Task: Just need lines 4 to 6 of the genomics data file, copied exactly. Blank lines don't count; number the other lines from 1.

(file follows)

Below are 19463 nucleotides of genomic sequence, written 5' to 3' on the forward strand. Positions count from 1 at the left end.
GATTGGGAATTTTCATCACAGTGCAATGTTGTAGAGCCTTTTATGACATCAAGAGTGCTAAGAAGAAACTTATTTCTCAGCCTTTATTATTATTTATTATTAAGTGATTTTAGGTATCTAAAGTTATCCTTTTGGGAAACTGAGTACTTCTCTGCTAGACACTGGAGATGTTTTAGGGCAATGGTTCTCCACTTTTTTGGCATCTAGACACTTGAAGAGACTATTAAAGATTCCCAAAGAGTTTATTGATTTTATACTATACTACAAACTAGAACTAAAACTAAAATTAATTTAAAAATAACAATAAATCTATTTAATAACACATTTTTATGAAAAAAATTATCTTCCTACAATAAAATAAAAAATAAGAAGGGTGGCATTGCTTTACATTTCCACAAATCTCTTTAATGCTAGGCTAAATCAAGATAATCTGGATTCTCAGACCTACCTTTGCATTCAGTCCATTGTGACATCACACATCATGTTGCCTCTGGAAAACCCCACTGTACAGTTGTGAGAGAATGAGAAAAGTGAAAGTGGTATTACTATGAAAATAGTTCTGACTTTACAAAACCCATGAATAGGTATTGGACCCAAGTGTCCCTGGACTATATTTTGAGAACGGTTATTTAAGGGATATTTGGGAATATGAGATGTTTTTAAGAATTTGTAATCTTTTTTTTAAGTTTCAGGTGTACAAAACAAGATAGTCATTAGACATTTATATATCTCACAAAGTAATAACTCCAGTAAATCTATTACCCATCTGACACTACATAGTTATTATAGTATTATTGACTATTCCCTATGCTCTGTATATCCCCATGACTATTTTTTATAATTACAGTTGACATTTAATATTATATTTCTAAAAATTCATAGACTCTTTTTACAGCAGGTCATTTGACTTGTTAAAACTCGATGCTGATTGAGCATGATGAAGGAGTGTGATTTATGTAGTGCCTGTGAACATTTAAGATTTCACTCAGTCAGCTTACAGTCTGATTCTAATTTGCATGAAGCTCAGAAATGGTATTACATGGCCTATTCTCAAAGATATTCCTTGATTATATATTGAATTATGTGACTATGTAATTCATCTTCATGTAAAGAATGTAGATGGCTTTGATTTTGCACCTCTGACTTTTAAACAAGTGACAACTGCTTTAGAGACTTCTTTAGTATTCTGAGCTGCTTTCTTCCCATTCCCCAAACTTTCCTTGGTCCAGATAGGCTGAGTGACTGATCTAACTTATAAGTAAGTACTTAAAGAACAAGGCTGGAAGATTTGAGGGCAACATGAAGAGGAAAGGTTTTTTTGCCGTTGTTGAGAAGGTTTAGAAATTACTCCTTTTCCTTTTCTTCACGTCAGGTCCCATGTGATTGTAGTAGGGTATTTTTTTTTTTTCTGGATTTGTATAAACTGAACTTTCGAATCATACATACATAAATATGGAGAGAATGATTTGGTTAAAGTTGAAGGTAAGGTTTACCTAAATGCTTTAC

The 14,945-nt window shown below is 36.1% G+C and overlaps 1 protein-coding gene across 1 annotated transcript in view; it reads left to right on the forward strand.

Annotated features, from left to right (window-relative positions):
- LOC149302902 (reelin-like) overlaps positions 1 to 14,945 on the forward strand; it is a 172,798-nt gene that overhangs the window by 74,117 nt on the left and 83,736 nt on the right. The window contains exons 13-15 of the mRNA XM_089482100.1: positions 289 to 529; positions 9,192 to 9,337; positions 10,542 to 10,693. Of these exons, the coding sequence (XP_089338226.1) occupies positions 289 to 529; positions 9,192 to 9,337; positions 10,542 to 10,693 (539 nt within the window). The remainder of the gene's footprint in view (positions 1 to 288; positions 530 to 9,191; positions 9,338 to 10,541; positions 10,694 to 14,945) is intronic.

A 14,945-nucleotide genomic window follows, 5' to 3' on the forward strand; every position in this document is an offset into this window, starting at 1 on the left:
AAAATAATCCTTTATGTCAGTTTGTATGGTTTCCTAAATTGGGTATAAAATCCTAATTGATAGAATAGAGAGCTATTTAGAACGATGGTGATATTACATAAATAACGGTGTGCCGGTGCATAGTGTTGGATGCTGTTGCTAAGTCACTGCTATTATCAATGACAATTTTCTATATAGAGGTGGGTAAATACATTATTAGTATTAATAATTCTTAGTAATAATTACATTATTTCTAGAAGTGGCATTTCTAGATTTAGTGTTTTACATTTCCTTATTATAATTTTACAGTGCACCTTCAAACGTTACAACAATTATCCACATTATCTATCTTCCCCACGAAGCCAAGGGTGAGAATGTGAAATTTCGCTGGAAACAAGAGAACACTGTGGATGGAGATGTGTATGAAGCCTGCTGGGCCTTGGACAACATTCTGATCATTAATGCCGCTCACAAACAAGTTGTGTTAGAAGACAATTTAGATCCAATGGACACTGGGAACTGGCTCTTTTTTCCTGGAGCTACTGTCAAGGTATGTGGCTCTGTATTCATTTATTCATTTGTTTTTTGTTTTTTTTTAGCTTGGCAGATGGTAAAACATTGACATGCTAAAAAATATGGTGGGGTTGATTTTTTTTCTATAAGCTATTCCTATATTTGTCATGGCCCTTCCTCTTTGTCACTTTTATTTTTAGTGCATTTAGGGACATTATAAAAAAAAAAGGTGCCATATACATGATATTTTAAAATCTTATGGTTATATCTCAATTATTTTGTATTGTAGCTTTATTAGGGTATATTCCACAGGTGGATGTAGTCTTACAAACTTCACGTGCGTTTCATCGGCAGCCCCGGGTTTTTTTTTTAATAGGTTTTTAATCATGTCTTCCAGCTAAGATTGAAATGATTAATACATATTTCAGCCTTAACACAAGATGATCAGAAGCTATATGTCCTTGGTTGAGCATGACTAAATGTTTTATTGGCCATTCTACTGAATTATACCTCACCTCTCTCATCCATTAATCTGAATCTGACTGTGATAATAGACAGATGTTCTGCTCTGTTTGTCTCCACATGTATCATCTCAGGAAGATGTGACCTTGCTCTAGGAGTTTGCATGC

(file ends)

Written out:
Annotated features, from left to right (window-relative positions):
- LOC149302902 (reelin-like) overlaps positions 1 to 14,945 on the forward strand; it is a 172,798-nt gene that overhangs the window by 74,117 nt on the left and 83,736 nt on the right. The window contains exons 13-15 of the mRNA XM_089482100.1: positions 289 to 529; positions 9,192 to 9,337; positions 10,542 to 10,693. Of these exons, the coding sequence (XP_089338226.1) occupies positions 289 to 529; positions 9,192 to 9,337; positions 10,542 to 10,693 (539 nt within the window). The remainder of the gene's footprint in view (positions 1 to 288; positions 530 to 9,191; positions 9,338 to 10,541; positions 10,694 to 14,945) is intronic.

A 14,945-nucleotide genomic window follows, 5' to 3' on the forward strand; every position in this document is an offset into this window, starting at 1 on the left: